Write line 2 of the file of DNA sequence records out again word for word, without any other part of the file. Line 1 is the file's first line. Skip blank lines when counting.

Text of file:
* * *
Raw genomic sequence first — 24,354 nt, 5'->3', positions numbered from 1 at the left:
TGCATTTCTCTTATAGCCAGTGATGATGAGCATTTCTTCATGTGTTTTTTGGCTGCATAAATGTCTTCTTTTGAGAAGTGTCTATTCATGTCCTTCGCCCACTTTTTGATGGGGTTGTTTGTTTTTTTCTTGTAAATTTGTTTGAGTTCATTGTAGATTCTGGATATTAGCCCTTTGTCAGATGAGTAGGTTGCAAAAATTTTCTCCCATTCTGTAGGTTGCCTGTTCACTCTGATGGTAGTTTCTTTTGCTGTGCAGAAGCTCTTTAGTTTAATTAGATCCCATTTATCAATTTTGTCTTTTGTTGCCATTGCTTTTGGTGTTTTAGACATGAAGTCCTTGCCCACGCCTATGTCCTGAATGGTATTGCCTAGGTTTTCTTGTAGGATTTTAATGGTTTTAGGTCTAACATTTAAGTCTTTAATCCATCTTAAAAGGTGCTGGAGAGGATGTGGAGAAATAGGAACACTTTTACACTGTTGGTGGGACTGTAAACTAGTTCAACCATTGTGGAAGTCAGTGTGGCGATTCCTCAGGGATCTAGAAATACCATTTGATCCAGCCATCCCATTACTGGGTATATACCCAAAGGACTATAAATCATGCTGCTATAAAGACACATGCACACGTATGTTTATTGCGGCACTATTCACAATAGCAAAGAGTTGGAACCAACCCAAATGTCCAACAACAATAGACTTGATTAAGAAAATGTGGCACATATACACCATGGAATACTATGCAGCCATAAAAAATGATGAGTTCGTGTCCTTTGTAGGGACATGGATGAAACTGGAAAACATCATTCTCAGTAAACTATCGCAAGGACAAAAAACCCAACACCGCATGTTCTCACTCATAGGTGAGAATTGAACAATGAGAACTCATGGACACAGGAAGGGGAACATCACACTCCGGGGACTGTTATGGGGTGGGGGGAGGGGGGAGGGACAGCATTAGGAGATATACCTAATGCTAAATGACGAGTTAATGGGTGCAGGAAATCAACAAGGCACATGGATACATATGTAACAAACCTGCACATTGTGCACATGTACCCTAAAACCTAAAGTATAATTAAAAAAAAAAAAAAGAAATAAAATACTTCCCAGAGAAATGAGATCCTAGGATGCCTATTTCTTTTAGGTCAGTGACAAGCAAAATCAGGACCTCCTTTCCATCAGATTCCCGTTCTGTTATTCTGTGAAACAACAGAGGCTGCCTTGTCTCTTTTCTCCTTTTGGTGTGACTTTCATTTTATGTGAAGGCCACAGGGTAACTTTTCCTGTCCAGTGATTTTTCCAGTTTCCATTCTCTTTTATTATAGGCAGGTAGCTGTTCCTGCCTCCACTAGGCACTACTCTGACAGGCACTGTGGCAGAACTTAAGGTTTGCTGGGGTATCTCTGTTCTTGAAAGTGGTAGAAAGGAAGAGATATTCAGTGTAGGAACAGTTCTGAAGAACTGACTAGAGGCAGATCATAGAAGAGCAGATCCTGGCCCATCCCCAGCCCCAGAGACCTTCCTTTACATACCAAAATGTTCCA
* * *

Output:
TGCATTTCTCTTATAGCCAGTGATGATGAGCATTTCTTCATGTGTTTTTTGGCTGCATAAATGTCTTCTTTTGAGAAGTGTCTATTCATGTCCTTCGCCCACTTTTTGATGGGGTTGTTTGTTTTTTTCTTGTAAATTTGTTTGAGTTCATTGTAGATTCTGGATATTAGCCCTTTGTCAGATGAGTAGGTTGCAAAAATTTTCTCCCATTCTGTAGGTTGCCTGTTCACTCTGATGGTAGTTTCTTTTGCTGTGCAGAAGCTCTTTAGTTTAATTAGATCCCATTTATCAATTTTGTCTTTTGTTGCCATTGCTTTTGGTGTTTTAGACATGAAGTCCTTGCCCACGCCTATGTCCTGAATGGTATTGCCTAGGTTTTCTTGTAGGATTTTAATGGTTTTAGGTCTAACATTTAAGTCTTTAATCCATCTTAAAAGGTGCTGGAGAGGATGTGGAGAAATAGGAACACTTTTACACTGTTGGTGGGACTGTAAACTAGTTCAACCATTGTGGAAGTCAGTGTGGCGATTCCTCAGGGATCTAGAAATACCATTTGATCCAGCCATCCCATTACTGGGTATATACCCAAAGGACTATAAATCATGCTGCTATAAAGACACATGCACACGTATGTTTATTGCGGCACTATTCACAATAGCAAAGAGTTGGAACCAACCCAAATGTCCAACAACAATAGACTTGATTAAGAAAATGTGGCACATATACACCATGGAATACTATGCAGCCATAAAAAATGATGAGTTCGTGTCCTTTGTAGGGACATGGATGAAACTGGAAAACATCATTCTCAGTAAACTATCGCAAGGACAAAAAACCCAACACCGCATGTTCTCACTCATAGGTGAGAATTGAACAATGAGAACTCATGGACACAGGAAGGGGAACATCACACTCCGGGGACTGTTATGGGGTGGGGGGAGGGGGGAGGGACAGCATTAGGAGATATACCTAATGCTAAATGACGAGTTAATGGGTGCAGGAAATCAACAAGGCACATGGATACATATGTAACAAACCTGCACATTGTGCACATGTACCCTAAAACCTAAAGTATAATTAAAAAAAAAAAAAAGAAATAAAATACTTCCCAGAGAAATGAGATCCTAGGATGCCTATTTCTTTTAGGTCAGTGACAAGCAAAATCAGGACCTCCTTTCCATCAGATTCCCGTTCTGTTATTCTGTGAAACAACAGAGGCTGCCTTGTCTCTTTTCTCCTTTTGGTGTGACTTTCATTTTATGTGAAGGCCACAGGGTAACTTTTCCTGTCCAGTGATTTTTCCAGTTTCCATTCTCTTTTATTATAGGCAGGTAGCTGTTCCTGCCTCCACTAGGCACTACTCTGACAGGCACTGTGGCAGAACTTAAGGTTTGCTGGGGTATCTCTGTTCTTGAAAGTGGTAGAAAGGAAGAGATATTCAGTGTAGGAACAGTTCTGAAGAACTGACTAGAGGCAGATCATAGAAGAGCAGATCCTGGCCCATCCCCAGCCCCAGAGACCTTCCTTTACATACCAAAATGTTCCA